Mowing Mistakes That Will Ruin Your Lawn
Are you making any of the common mowing mistakes that can harm your lawn?
Even if you’ve been mowing lawns for years, you may still have room for improvement. And if your lawn has never reached the level of emerald perfection you’d like, a few technique changes may get you over the top.
To help you turn your lawn into the green carpet of your dreams, we share the mowing practices to avoid, explain how these mowing mistakes harm your turf grass, and describe what to do instead.
Lawn Mowing Mistakes to Avoid
Mowing Too Often
Most people mow their lawn every weekend (after all, that’s when you have “free” time, right?). But the frequency should really be based on how quickly the grass is growing – and that varies with the weather (for example, high heat and dry weather slow growth down), conditions (rain means a delay in mowing), turf type, overall health of the lawn, and more.
Leaving your lawn grass to grow a little taller also has several benefits:
- Taller grass can smother weeds more easily, by shading them or out-competing them.
- Taller grasses have more surface area for photosynthesizing, meaning healthier, stronger blades.
- Longer grass blades reduce water evaporation, so your irrigation water goes further.
- Keeping your mower set higher reduces the chance of over-mowing, or “scalping” areas of grass
Not Mowing Often Enough
This is not to suggest that you don’t mow regularly while your lawn grows in the warm months. Mowing so that you only need to take off a third or less of the height of your grass is a good rule to follow, as it keeps your grass blades at a healthy height and makes mowing easier.
Over mowing to compensate for a shaggy lawn means too-short grass and excessive clippings. While we normally recommend leaving grass clippings on the lawn to provide nutrients to the turf as they decompose, you shouldn’t do that if mowing has left large clumps or a thick layer. Excessive mulch clippings left on a lawn can block sunlight from reaching the grass beneath it, creating yellow areas that tempt people into using too much fertilizer to compensate.
Cutting Grass Too Short
Over mowing, or cutting grass too short, causes turf to dry out faster and can make bald spots where too much of the grass has been sheared off. Open areas in lawns are ideal for weeds to establish themselves, and seeding to fill in empty areas means you’ll have to stay off your grass (right when you want to lounge on it) until it grows in.
Mowing Wet Grass
Don’t mow if your lawn is wet from dew, rain, or irrigation.
- Wet grass blades are heavier and will bend or fold flat in front of your mower. This means you won’t get an even, overall trim, and areas of taller grass will spring up once the grass dries.
- It’s also more likely that your mower will tear grass blades instead of neatly clipping them, resulting in more visible damage to the ends of grass blade.
- If you mulch grass clippings over your lawn, they won’t be evenly distributed, and heavy clumps of wet grass can encourage fungus growth beneath them.
A dry lawn (and a sharp mower blade) ensures the evenest cut and an even distribution of mulched clippings.
Mowing With Dull Mower Blades
Keep your mower blades sharp. Just like in the kitchen, a sharp blade does a better job and saves time.
- Cutting your lawn with a dull mower tears, shreds, or pulls grass blades instead of neatly cutting them. This results in larger, irregular areas of grass blade damage, and missed spots you have to re-mow.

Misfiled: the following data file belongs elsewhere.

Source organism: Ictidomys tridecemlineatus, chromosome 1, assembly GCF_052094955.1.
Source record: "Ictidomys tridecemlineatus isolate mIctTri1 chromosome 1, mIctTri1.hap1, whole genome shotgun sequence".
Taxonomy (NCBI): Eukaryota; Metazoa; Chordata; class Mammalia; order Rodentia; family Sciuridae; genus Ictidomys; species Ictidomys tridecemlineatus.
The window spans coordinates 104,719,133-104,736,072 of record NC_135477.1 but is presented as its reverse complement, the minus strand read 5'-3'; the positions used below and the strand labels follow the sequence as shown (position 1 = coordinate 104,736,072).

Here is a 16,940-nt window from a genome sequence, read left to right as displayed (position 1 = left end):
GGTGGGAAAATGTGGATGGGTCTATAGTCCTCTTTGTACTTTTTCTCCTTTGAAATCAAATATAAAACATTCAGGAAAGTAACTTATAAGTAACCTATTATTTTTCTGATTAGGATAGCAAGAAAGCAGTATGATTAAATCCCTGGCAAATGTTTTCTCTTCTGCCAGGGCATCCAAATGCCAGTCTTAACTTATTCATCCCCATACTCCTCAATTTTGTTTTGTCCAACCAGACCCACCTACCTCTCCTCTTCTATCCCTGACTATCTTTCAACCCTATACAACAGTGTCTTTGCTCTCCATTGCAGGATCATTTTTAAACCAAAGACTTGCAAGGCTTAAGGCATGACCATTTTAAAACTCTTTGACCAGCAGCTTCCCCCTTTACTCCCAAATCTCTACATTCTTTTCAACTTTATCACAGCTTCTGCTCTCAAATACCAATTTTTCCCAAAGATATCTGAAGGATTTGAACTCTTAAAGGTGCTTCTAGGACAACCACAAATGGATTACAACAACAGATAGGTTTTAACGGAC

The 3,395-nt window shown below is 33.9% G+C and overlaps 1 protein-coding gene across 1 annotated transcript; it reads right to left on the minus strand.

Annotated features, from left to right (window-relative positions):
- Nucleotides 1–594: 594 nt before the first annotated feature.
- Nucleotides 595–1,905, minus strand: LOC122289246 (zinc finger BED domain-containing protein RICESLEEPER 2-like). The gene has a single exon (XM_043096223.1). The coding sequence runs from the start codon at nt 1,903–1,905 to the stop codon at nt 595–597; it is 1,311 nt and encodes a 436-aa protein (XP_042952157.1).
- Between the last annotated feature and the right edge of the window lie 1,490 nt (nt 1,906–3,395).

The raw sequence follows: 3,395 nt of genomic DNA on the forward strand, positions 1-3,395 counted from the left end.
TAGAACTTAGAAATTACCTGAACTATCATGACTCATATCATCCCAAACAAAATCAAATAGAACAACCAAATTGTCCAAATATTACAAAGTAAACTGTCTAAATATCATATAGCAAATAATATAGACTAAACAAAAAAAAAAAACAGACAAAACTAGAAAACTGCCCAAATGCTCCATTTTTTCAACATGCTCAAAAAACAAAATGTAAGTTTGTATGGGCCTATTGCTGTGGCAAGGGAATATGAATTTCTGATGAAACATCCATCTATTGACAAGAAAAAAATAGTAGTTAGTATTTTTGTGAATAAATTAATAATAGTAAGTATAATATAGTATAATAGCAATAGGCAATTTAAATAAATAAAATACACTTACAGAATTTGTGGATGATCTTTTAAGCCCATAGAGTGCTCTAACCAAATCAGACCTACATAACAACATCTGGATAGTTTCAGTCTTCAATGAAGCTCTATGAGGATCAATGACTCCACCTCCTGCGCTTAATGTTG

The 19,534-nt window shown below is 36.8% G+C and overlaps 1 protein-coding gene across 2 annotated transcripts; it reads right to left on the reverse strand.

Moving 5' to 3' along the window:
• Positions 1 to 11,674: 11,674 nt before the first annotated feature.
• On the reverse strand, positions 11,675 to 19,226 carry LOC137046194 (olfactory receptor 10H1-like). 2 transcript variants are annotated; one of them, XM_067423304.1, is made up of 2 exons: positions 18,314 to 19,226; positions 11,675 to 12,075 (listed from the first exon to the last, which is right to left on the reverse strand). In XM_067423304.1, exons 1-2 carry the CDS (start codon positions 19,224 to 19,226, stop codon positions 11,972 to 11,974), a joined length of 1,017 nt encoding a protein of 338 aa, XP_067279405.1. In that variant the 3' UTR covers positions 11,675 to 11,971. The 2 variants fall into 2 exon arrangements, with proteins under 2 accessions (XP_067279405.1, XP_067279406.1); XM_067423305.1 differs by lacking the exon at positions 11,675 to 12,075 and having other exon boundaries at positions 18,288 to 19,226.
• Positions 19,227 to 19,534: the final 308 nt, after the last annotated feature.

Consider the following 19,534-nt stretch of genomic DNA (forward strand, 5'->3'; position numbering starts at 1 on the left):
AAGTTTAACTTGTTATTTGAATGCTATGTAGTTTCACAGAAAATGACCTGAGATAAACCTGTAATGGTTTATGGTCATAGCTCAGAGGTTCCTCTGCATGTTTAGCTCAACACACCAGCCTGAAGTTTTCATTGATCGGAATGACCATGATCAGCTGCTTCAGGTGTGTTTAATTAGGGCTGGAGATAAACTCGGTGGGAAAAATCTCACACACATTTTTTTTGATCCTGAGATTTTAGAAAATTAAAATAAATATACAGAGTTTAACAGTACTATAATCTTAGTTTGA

- If you see a white or brown cast to your lawn surface, it may be grass blade damage from a dull mower blade.
Regular mower blade sharpening is part of general tool maintenance that includes cleaning and oiling to keep your mower running efficiently. It also saves you time (no need to do a double-pass when mowing) and money (because your mower will last longer).
And don’t forget to clean your mower before winter storage. You’ll start your spring lawn care with a fine-tuned machine instead of visiting a repair shop or spending a sunny afternoon yelling at your tools.
Always Mowing In The Same Direction
You may have a habit of mowing your lawn the same way each time. If so, you might want to head in a new direction. Changing the direction of your mower is good for your grass for several reasons:
- You’ll avoid making ruts. Running your mower over the same place repeatedly will encourage ruts and reinforce irregular slopes in your soil’s surface. You’ll reduce repeated wear on the same grass from mower wheels, too.
- You’ll increase airflow. Shifting the location of your mower means you won’t compact the same strips of lawn, so you reduce soil compaction. Compacted soil repels water and reduces root growth, which you don’t want.
- You won’t flatten your grass as much. Cutting grass blades in the same direction can increase their tendency to grow in one direction. Regular direction changes will help keep grass blades upright, making your lawn look neat and even.
- You’ll look like a pro. Those stripes on baseball fields not only look neat, but they’re also beneficial. If you have enough lawn, you can mow stripes, checkerboards, or plaids in your lawn, too.
Alas, small lawns cut with a push mower won’t get the chance to be as flashy with patterning, but the grass will get the same benefits.
Don’t Want To Do All That Mowing Yourself?
We offer lawn maintenance programs to keep your lawn looking its best throughout the growing season. So, if you’ve had enough of mowing your lawn (or want to avoid any mowing mistakes), just give us a call at 703-402-9366!
Can You Cut Long Grass with a Lawn Mower: Secret Guide (2023)
Are you wondering if it’s possible to cut long grass with a lawn mower? Whether you’re a new homeowner or a seasoned landscaper, it’s important to know the answer. In this article, we’ll explore the ins and outs of mowing long grass and discuss whether a standard lawn mower is up to the task.
By the end, you’ll have a better understanding of how to approach overgrown grass and what tools you might need to get the job done effectively.
So, let’s dive in and answer the question, “Can You Cut Long Grass with a Lawn Mower?”